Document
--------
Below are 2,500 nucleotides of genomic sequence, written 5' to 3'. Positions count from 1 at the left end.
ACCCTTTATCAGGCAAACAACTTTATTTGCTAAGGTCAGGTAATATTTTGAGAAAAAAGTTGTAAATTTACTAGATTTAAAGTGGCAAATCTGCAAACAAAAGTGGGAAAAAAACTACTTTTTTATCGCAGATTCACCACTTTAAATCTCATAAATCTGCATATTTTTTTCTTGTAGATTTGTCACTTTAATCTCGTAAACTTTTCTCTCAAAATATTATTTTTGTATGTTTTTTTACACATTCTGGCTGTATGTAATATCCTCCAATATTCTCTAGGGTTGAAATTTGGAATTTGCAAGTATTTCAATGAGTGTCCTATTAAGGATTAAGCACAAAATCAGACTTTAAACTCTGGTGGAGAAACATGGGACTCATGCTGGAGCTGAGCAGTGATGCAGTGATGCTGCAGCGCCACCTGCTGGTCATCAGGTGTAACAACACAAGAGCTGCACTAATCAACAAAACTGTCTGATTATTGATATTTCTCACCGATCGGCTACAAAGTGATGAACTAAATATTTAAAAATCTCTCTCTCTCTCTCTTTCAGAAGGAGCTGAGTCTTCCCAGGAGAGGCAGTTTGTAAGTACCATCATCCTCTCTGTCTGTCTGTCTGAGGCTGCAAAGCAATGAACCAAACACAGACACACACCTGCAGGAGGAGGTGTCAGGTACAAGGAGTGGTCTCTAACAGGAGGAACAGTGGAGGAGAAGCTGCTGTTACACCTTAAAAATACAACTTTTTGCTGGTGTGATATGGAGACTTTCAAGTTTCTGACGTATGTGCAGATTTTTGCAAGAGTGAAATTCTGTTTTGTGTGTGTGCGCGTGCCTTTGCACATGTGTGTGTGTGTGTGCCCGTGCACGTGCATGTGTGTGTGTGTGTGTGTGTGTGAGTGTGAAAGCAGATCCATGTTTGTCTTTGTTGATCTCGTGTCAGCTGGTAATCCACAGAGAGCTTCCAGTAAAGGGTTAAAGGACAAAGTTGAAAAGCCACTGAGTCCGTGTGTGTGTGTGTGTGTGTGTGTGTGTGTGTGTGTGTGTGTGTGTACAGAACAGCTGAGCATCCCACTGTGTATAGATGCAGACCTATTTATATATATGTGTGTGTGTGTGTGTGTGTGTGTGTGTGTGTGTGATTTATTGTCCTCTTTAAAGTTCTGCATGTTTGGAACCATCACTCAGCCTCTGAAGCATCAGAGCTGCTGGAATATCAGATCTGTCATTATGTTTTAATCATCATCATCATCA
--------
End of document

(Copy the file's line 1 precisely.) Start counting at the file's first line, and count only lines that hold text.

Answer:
Below are 2,500 nucleotides of genomic sequence, written 5' to 3'. Positions count from 1 at the left end.